But as soon as the gov't (which is immune to being sued, unlike an insurance company) is deciding about my heart transplant or diabetes treatment, then I DON'T want them turning me down because I have bad genetic predispositions which they can see in my blood records, etc.
    waldorfmom

    Answer by waldorfmom at 1:27 PM on Feb. 24, 2010

  • "This is the worst case of bad faith I have dealt with as a lawyer," he said Monday.

    Jerry Strickland, a spokesman for the Texas attorney general's office, which represented the health department, fired back. "During this litigation, Harrington was provided accurate answers to the questions he asked," he said.

    "Once Harrington negotiated $26,000 in attorneys' fees and costs for himself, accepted a settlement agreement and got his desired headlines, he was satisfied and dropped his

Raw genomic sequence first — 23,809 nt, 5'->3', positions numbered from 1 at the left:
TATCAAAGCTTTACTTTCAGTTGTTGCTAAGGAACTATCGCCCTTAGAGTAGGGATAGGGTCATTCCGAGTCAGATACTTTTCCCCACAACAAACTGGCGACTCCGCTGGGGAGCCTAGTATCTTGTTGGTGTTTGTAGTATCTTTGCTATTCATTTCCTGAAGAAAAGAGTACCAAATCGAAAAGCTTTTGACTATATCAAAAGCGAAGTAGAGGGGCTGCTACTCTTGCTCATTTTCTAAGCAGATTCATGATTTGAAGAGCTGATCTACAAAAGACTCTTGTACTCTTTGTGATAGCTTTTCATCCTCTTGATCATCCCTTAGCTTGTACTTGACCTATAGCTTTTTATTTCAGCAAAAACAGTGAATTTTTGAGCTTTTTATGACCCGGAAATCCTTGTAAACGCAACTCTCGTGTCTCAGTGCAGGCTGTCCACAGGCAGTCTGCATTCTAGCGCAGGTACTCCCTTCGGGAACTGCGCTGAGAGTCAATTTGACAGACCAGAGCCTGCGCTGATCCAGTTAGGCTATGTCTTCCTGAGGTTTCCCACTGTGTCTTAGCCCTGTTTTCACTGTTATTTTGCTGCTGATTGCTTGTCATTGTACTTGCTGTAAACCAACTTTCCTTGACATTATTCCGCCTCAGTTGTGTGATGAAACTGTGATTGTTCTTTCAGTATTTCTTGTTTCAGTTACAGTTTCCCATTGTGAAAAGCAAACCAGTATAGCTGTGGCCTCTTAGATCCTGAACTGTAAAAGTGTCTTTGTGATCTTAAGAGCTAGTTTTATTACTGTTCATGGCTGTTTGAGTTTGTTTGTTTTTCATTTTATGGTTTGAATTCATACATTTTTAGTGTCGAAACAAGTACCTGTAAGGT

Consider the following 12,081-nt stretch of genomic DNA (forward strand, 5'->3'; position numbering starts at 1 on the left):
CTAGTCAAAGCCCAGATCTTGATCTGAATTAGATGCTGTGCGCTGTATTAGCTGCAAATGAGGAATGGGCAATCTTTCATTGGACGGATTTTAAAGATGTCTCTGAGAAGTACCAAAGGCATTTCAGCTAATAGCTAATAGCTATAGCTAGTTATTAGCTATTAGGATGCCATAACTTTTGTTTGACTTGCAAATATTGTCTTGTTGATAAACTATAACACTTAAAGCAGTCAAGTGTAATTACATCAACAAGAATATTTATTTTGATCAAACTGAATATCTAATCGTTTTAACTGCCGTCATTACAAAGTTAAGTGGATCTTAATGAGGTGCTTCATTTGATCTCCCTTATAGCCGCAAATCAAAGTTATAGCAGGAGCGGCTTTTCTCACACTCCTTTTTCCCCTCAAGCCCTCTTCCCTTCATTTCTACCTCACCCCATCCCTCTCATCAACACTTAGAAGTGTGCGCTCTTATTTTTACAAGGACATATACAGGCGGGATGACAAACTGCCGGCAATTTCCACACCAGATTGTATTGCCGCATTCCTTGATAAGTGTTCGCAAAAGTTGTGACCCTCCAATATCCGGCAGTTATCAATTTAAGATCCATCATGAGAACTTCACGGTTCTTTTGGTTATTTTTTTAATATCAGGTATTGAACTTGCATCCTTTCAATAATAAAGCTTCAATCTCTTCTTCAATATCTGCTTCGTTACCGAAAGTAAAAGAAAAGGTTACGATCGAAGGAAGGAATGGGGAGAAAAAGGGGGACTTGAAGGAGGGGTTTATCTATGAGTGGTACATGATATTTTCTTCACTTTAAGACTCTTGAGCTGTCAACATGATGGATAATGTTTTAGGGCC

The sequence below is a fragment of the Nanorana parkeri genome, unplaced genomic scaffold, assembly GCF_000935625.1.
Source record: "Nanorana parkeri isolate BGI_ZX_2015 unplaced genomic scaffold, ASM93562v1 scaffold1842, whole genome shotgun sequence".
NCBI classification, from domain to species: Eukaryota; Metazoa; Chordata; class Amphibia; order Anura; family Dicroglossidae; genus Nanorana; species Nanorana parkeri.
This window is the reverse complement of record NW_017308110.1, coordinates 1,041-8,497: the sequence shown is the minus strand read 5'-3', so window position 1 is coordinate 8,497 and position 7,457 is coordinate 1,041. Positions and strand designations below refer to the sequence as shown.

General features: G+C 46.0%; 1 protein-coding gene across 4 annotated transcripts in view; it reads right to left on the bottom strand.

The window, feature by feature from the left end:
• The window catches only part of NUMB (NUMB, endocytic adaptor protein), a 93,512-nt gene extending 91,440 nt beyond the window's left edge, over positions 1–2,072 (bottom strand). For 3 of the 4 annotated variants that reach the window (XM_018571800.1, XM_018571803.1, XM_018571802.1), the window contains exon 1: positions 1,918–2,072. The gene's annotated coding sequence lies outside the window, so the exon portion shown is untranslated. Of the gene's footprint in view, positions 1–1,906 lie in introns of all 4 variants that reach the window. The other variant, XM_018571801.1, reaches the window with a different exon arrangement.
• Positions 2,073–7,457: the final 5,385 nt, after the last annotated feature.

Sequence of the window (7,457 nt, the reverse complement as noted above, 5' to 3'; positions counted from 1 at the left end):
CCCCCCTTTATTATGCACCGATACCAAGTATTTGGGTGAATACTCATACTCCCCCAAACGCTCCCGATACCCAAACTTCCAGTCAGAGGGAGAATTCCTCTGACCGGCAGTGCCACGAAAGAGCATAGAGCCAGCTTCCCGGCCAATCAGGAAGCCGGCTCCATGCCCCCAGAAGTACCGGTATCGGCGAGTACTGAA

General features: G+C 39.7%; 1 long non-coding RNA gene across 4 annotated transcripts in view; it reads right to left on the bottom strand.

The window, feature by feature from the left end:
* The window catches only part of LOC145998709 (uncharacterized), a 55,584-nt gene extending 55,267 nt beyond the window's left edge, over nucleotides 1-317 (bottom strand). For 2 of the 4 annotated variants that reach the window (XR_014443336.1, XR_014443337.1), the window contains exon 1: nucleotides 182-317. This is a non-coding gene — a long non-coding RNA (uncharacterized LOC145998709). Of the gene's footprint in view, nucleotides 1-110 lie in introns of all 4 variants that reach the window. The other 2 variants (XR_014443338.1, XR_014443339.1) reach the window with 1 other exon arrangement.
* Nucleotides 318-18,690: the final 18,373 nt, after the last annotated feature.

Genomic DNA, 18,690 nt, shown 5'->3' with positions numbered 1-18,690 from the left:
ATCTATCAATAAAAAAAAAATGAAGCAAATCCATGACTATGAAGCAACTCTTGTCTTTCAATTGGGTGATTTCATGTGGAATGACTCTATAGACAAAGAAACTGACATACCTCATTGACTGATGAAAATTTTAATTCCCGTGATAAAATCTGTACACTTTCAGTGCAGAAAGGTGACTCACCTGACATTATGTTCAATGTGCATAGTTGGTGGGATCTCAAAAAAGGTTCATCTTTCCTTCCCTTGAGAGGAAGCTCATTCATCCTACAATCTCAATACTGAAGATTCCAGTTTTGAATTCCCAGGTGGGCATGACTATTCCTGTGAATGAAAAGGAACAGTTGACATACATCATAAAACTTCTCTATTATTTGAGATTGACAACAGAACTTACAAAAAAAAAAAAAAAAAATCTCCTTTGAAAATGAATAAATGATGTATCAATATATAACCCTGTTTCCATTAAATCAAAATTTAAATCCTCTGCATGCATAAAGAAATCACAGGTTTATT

lawsuit against DSHS. It appears recent media reports caused Harrington to backtrack in an effort to obscure how he chose to handle this case," he said
    Anonymous

    Answer by Anonymous at 1:39 AM on Feb. 24, 2010

  • An article Monday by the Texas Tribune, a news Web site, said the state health department sent 800 anonymous samples to the military to help create a national mitochondrial DNA database. The samples were sent in 2003 and 2007, according to the department's Web site.

    Carrie Williams, a health department spokeswoman, said the program wasn't mentioned because, "We don't publicize every agency initiative or contract, and obviously this is a sensitive topic."

    Texas agreed to take part in the Armed Forces DNA Identification Laboratory database project because blood spots might help identify "ethnic or ancestral origins of unidentified corpses using mitochondrial DNA," Williams said. "We believed it was an important research project that could potentially help in missing persons cases."